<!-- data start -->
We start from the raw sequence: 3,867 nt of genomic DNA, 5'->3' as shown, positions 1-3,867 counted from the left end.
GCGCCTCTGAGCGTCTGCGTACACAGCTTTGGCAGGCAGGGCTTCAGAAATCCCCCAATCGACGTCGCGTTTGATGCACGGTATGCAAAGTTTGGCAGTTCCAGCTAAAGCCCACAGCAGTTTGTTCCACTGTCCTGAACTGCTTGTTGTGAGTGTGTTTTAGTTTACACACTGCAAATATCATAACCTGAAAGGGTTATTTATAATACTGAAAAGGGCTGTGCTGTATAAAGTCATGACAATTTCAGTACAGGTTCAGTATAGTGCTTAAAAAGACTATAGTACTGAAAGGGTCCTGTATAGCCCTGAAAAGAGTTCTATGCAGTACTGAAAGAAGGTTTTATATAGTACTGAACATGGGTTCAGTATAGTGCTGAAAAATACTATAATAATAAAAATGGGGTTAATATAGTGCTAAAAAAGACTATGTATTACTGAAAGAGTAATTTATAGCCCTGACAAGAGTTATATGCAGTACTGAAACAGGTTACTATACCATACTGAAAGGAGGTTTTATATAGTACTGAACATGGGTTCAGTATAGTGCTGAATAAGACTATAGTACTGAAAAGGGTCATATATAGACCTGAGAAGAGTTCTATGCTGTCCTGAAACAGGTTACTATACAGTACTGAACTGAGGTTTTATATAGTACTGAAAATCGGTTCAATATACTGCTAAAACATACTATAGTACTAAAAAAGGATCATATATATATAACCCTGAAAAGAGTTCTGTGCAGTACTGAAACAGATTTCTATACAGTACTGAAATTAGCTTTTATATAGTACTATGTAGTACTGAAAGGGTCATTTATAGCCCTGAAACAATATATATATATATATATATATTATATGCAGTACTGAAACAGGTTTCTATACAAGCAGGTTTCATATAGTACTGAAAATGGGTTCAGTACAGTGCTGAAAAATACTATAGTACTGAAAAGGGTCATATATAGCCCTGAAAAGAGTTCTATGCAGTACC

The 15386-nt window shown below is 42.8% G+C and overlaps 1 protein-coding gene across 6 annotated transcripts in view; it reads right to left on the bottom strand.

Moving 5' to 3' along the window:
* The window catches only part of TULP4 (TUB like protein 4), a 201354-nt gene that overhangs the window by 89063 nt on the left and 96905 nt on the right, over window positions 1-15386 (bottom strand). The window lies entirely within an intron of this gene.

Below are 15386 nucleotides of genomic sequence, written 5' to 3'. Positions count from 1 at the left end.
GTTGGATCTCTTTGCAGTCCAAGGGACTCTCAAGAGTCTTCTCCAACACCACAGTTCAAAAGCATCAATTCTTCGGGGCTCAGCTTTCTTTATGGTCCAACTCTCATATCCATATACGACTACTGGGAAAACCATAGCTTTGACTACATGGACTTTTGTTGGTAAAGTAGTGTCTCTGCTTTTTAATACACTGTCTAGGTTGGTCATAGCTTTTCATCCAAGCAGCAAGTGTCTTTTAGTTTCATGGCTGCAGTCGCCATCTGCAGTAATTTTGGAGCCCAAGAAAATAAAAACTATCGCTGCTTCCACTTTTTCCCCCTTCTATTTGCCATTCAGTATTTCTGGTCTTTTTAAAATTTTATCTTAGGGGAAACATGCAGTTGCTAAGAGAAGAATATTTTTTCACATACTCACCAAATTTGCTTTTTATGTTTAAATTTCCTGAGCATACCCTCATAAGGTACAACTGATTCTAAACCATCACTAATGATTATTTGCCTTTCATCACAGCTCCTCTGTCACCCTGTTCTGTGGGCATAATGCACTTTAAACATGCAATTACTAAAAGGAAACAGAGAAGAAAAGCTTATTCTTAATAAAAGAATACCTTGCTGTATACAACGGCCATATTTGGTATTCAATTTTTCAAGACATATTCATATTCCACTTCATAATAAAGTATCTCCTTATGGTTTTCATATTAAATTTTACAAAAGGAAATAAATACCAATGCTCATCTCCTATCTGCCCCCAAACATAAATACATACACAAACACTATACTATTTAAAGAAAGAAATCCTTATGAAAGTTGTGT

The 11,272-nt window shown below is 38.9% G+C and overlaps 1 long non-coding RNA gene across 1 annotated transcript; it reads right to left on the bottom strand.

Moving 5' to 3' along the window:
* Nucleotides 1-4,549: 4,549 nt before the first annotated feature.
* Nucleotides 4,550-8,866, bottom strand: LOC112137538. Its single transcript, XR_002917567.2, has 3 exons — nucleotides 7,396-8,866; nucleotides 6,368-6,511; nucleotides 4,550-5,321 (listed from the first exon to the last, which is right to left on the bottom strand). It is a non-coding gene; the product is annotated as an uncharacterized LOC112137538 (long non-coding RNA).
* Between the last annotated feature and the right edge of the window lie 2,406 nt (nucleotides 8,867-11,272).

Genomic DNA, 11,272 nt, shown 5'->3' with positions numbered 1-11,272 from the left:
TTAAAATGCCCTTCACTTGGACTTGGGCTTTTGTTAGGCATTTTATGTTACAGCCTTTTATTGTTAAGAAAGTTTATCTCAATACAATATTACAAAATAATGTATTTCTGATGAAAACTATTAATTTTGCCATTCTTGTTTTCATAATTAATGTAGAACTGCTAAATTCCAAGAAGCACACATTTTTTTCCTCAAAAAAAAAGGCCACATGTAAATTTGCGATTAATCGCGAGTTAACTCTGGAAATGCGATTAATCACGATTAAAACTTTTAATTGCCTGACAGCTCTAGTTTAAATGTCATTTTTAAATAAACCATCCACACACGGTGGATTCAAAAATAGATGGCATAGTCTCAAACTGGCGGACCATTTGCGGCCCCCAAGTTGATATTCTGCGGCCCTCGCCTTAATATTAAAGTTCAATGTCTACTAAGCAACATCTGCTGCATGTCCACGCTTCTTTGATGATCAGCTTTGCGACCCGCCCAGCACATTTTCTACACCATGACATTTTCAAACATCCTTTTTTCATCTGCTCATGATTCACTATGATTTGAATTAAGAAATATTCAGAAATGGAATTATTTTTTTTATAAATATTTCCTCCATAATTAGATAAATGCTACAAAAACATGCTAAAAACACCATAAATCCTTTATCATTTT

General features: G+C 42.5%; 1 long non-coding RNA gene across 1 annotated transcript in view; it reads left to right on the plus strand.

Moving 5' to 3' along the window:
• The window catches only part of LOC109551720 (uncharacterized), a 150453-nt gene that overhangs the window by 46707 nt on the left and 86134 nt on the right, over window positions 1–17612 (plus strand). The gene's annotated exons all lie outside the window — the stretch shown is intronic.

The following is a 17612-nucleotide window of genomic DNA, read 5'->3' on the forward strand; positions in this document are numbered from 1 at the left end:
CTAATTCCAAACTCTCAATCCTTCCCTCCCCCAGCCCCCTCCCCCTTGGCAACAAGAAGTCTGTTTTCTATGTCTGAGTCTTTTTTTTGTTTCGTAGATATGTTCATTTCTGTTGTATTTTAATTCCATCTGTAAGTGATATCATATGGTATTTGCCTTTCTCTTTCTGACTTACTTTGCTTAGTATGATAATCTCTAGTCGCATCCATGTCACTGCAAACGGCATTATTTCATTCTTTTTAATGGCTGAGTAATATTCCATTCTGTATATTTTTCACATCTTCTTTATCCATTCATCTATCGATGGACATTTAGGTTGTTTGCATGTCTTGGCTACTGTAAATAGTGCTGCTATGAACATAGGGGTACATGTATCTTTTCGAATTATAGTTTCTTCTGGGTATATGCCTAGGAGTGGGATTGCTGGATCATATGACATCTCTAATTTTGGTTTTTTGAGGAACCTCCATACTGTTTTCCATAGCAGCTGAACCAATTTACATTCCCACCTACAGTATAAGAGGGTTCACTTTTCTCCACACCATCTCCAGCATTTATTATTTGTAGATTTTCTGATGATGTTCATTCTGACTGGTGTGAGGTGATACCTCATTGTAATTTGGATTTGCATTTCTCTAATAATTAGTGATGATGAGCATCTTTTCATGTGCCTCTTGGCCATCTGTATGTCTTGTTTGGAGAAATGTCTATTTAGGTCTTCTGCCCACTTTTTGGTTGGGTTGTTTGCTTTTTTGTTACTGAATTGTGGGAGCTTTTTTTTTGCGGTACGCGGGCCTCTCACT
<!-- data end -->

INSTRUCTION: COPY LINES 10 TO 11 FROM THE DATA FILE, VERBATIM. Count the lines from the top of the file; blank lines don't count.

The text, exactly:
* Nucleotides 1-4,549: 4,549 nt before the first annotated feature.
* Nucleotides 4,550-8,866, bottom strand: LOC112137538. Its single transcript, XR_002917567.2, has 3 exons — nucleotides 7,396-8,866; nucleotides 6,368-6,511; nucleotides 4,550-5,321 (listed from the first exon to the last, which is right to left on the bottom strand). It is a non-coding gene; the product is annotated as an uncharacterized LOC112137538 (long non-coding RNA).